Donald Trump is demanding as much as $75 million from hundreds of condo owners in Panama City's Trump Ocean Club, alleging that its directors wrongfully fired his company as administrator managing the luxury building that is the tallest in Central America.
The Republican presidential candidate and celebrity businessman filed his claim confidentially with the Paris-based International Chamber of Commerce court of arbitration, The Associated Press has learned. The court organizes arbitration over complex civil settlements, often involving business deals that cross continents.
Trump's claim alleged a criminal conspiracy to remove his management company from its unpaid position as building administrator for the luxury property in Panama City. As the AP reported last month, the owners' board of directors had accused Trump's managers of repeatedly exceeding budgets, paying themselves bonuses without permission and improperly passing costs from the building's Trump-controlled hotel.
At a key vote in May, building investors and residents overwhelmingly rejected a Trump-backed proposal to recoup more than $2 million of building administration debt through a special assessment on the owners. Following the vote, Trump's top Panamanian employee resigned — paving the way to overthrow Trump's management company.
Eric Trump, who controls the management company along with Ivanka Trump and his father, disputed the investor and owner claims in an AP interview. He said at the time that the Trump Organization had no plans to sue the hundreds of American and foreign condo investors who comprise the owner's association — including owners of hotel condominium units that remain under Trump's control.
Trump Organization general counsel Alan Garten said Trump has no beef with the owners at-large but had to pursue its claim against them, anyway.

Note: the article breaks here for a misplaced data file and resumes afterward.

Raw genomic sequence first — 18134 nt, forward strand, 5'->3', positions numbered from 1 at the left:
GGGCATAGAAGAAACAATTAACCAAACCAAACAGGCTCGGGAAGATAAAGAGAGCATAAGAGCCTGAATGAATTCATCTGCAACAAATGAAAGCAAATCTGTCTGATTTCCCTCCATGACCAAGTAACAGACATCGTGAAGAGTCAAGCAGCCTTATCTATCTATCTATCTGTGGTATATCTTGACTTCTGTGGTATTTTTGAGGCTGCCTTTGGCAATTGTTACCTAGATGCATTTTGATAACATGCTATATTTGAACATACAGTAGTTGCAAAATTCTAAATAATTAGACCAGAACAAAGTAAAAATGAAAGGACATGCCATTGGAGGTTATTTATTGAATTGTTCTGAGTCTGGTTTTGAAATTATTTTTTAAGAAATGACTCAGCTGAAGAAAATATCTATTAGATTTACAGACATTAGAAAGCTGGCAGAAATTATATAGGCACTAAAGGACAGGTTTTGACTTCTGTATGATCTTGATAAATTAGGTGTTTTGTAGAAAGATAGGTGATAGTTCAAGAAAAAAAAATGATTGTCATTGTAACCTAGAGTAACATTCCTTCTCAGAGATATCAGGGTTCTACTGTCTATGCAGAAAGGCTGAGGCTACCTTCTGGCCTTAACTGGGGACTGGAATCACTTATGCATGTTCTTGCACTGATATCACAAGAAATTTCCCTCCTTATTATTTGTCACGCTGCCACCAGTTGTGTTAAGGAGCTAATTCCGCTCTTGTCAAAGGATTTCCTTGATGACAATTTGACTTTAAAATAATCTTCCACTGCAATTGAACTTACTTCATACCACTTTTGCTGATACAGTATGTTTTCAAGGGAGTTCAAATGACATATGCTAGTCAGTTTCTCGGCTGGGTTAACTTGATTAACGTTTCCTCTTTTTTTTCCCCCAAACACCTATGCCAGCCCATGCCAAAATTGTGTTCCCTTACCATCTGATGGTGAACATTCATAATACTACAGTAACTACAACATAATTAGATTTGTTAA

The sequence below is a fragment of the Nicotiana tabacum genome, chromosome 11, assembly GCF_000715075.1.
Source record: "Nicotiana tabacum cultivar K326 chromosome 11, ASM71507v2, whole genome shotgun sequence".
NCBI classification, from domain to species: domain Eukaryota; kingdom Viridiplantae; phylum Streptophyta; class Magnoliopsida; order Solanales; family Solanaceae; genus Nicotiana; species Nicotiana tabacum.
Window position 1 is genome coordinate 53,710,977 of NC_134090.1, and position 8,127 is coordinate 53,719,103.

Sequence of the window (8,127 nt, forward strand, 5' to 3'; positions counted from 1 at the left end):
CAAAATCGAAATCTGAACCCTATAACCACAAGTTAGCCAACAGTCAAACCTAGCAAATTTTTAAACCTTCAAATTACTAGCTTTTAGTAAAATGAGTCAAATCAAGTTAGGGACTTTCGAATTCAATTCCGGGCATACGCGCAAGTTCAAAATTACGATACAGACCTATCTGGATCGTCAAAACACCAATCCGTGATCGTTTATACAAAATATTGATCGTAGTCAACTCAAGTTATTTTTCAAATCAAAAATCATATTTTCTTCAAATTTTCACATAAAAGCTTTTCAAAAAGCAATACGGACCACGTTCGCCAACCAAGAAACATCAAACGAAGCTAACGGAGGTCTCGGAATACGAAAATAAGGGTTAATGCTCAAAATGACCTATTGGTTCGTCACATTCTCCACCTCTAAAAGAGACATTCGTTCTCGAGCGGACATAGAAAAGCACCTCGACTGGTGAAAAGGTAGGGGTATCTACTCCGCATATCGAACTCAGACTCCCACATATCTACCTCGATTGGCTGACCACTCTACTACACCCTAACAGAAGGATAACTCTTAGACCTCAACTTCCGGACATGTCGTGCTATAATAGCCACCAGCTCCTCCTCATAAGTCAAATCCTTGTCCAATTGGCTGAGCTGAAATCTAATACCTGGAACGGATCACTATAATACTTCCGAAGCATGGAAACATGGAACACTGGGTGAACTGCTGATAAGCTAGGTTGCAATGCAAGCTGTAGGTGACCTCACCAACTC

"Unfortunately, the only way for Trump to exercise its rights was to take the action that it did," Garten said. He said the arbitration action was supposed to remain confidential, and whoever informed the AP would be liable "for substantial damages over and above what is claimed in the statement of claim." Garten confirmed the legal filing and answered the AP's questions about it.
Trump's claim accused owners led by businessman Gary Lundgren of wrongfully firing Trump's management company in violation of Panamanian law. The filing called Lundgren — the largest single owner of units in the building — a "soulless vulture." The claim also raised numerous allegations of illegal behavior by Lundgren before conceding that "none of these allegations could be verified."
At the heart of Trump's claim is that Lundgren — an Alaska-born investor in Panama City real estate developments — stands to gain by removing Trump's administrators. Garten said Lundgren told Trump that he intended to request that payments be made to a management firm run by his wife.
Lundgren told residents and the AP that his wife's firm has not and will not request compensation for its work. In an email to the AP, Lundgren said it was hard to believe that "a man who claims that his net worth is $10 billion finds it necessary to sue a non-profit owners association, which he mismanaged into insolvency."
Trump's claim also takes aim at Sun International, the South African operator of a casino within the Trump Ocean Club, in addition to the at-large owners. Trump said Sun failed to meet contractual requirements that it would support Trump's management company.
Representatives of Sun did not respond to emails or phone calls from the AP.
The claim comes at an awkward time for the building's developer, Newland International. The company is still attempting to sell more than 200 hotel units under Trump's control. Rosella Violi, a sales agent for Newland, said the company supports Trump and hopes for a quick and amicable resolution.
Trump's claim came as unwelcome news to owners of condos in the building, setting off a sometimes heated debate in an owner's forum over whether to fight back — or try to avoid further antagonizing Trump.
"I never thought this would happen," said Al Monstavicius, a retired Nevada doctor who bought a hotel unit in the Trump Ocean Club in part because it would be under Trump's control. "I thought it was pretty safe, because we had Trump involved."